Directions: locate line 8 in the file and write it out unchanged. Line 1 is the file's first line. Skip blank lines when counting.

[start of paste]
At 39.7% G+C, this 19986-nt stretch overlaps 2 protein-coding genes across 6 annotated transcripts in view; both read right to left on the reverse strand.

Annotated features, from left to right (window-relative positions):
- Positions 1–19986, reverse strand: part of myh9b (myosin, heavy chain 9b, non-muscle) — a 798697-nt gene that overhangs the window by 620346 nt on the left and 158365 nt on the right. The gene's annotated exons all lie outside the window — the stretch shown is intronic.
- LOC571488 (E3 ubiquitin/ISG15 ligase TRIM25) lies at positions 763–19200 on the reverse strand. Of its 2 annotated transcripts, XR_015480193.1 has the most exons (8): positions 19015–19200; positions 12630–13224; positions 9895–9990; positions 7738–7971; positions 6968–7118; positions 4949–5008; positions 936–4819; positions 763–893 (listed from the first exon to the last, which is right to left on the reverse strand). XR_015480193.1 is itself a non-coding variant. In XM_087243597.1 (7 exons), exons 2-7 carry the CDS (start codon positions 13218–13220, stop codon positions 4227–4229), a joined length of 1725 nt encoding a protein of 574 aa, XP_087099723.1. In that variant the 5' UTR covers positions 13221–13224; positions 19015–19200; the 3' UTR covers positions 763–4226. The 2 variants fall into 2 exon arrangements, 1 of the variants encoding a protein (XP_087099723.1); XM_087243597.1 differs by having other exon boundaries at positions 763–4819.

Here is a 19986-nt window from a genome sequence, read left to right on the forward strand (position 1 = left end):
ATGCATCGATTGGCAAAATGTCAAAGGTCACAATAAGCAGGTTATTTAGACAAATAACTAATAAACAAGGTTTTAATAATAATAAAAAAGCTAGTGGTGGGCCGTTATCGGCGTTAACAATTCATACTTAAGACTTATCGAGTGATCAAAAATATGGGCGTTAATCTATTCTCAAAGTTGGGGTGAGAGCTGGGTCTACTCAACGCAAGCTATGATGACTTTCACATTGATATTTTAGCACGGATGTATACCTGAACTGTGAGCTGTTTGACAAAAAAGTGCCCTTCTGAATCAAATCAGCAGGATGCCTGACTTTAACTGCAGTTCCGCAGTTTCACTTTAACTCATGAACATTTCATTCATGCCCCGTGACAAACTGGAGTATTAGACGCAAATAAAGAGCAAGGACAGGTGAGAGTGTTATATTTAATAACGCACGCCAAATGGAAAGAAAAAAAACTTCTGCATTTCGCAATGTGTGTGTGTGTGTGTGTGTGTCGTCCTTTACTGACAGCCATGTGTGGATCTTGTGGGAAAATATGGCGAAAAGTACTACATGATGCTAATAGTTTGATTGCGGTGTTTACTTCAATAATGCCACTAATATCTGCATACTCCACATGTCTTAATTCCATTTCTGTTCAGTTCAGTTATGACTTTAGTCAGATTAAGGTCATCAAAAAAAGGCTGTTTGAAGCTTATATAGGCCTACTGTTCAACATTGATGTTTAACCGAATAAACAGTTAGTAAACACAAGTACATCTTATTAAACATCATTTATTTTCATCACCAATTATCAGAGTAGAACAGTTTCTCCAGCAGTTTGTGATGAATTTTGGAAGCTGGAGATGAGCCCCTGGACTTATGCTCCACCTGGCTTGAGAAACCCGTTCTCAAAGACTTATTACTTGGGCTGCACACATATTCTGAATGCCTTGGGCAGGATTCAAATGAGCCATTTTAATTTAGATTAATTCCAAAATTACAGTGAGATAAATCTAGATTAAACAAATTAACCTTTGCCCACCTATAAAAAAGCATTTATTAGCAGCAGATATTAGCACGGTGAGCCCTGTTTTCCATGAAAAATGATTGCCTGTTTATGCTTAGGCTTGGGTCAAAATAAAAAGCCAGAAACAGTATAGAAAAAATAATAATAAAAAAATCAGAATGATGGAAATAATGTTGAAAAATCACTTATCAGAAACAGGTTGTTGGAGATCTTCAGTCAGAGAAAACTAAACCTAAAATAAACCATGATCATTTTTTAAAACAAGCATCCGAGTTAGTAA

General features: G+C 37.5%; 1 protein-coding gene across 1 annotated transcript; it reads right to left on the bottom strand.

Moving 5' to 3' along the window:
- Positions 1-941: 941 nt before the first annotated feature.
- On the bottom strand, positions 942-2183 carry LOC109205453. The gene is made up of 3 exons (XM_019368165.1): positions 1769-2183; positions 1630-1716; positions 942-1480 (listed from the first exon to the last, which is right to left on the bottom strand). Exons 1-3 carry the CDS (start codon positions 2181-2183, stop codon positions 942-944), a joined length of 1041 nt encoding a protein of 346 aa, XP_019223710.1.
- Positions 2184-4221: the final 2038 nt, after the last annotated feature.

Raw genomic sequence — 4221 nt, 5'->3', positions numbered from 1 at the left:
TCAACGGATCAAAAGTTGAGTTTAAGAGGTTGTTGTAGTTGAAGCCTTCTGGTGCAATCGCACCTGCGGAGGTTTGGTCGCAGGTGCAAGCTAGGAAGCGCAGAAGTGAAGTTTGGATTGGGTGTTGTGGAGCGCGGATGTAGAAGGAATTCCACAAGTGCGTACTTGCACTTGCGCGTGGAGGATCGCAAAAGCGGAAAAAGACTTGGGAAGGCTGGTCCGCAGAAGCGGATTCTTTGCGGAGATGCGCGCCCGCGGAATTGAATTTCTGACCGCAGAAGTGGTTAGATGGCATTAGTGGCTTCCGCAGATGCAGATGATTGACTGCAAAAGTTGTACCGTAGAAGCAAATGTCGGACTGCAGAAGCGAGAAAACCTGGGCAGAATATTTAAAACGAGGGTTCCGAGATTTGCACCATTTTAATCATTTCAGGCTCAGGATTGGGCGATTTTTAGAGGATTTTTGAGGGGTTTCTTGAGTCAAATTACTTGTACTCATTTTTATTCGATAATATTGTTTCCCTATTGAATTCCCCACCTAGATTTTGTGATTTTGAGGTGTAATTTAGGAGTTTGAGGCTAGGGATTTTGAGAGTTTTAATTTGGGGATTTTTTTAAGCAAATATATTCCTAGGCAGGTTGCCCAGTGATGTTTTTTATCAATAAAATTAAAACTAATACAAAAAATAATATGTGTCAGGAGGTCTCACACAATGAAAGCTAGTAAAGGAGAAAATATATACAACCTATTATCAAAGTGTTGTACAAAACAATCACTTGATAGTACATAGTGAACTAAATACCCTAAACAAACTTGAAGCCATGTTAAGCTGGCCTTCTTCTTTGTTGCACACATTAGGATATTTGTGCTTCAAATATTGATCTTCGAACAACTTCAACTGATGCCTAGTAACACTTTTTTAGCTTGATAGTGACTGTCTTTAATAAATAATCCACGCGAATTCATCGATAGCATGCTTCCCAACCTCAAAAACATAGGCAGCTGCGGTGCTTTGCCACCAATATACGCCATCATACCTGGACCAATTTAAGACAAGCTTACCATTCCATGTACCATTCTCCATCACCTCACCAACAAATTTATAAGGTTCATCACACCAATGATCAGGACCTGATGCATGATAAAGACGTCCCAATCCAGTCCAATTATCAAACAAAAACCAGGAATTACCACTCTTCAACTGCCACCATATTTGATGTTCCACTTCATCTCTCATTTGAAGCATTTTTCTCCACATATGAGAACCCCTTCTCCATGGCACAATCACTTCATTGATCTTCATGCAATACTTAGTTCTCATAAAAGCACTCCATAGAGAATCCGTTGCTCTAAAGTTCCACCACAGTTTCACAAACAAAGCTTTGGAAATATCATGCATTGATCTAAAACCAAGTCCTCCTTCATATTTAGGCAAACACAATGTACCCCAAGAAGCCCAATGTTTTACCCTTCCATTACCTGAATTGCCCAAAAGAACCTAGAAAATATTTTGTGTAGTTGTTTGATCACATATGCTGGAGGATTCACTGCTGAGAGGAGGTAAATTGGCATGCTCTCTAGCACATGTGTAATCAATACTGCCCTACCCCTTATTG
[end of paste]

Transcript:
Moving 5' to 3' along the window: